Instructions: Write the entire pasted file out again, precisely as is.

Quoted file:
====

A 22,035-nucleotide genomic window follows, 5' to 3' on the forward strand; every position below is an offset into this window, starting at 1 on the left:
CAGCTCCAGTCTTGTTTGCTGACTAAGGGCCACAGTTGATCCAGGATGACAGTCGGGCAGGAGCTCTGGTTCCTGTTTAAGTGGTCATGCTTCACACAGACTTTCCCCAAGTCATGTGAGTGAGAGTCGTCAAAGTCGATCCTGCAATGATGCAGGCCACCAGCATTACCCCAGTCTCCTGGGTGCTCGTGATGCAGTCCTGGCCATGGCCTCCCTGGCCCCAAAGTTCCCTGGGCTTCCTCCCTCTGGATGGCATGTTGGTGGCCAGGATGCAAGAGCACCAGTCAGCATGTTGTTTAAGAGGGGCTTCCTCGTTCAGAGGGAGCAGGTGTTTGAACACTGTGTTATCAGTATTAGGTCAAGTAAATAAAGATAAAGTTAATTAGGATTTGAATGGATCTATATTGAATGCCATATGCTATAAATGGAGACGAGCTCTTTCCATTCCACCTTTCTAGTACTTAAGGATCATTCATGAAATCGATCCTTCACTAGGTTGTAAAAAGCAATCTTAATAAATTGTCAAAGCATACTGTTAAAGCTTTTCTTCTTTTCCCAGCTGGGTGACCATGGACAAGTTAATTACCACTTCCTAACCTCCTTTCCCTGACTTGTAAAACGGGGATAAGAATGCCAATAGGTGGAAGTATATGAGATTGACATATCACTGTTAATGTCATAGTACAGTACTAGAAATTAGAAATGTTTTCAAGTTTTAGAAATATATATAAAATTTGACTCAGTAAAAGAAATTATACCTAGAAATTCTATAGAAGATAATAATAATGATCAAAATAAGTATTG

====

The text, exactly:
A 22,035-nucleotide genomic window follows, 5' to 3' on the forward strand; every position below is an offset into this window, starting at 1 on the left:
CAGCTCCAGTCTTGTTTGCTGACTAAGGGCCACAGTTGATCCAGGATGACAGTCGGGCAGGAGCTCTGGTTCCTGTTTAAGTGGTCATGCTTCACACAGACTTTCCCCAAGTCATGTGAGTGAGAGTCGTCAAAGTCGATCCTGCAATGATGCAGGCCACCAGCATTACCCCAGTCTCCTGGGTGCTCGTGATGCAGTCCTGGCCATGGCCTCCCTGGCCCCAAAGTTCCCTGGGCTTCCTCCCTCTGGATGGCATGTTGGTGGCCAGGATGCAAGAGCACCAGTCAGCATGTTGTTTAAGAGGGGCTTCCTCGTTCAGAGGGAGCAGGTGTTTGAACACTGTGTTATCAGTATTAGGTCAAGTAAATAAAGATAAAGTTAATTAGGATTTGAATGGATCTATATTGAATGCCATATGCTATAAATGGAGACGAGCTCTTTCCATTCCACCTTTCTAGTACTTAAGGATCATTCATGAAATCGATCCTTCACTAGGTTGTAAAAAGCAATCTTAATAAATTGTCAAAGCATACTGTTAAAGCTTTTCTTCTTTTCCCAGCTGGGTGACCATGGACAAGTTAATTACCACTTCCTAACCTCCTTTCCCTGACTTGTAAAACGGGGATAAGAATGCCAATAGGTGGAAGTATATGAGATTGACATATCACTGTTAATGTCATAGTACAGTACTAGAAATTAGAAATGTTTTCAAGTTTTAGAAATATATATAAAATTTGACTCAGTAAAAGAAATTATACCTAGAAATTCTATAGAAGATAATAATAATGATCAAAATAAGTATTG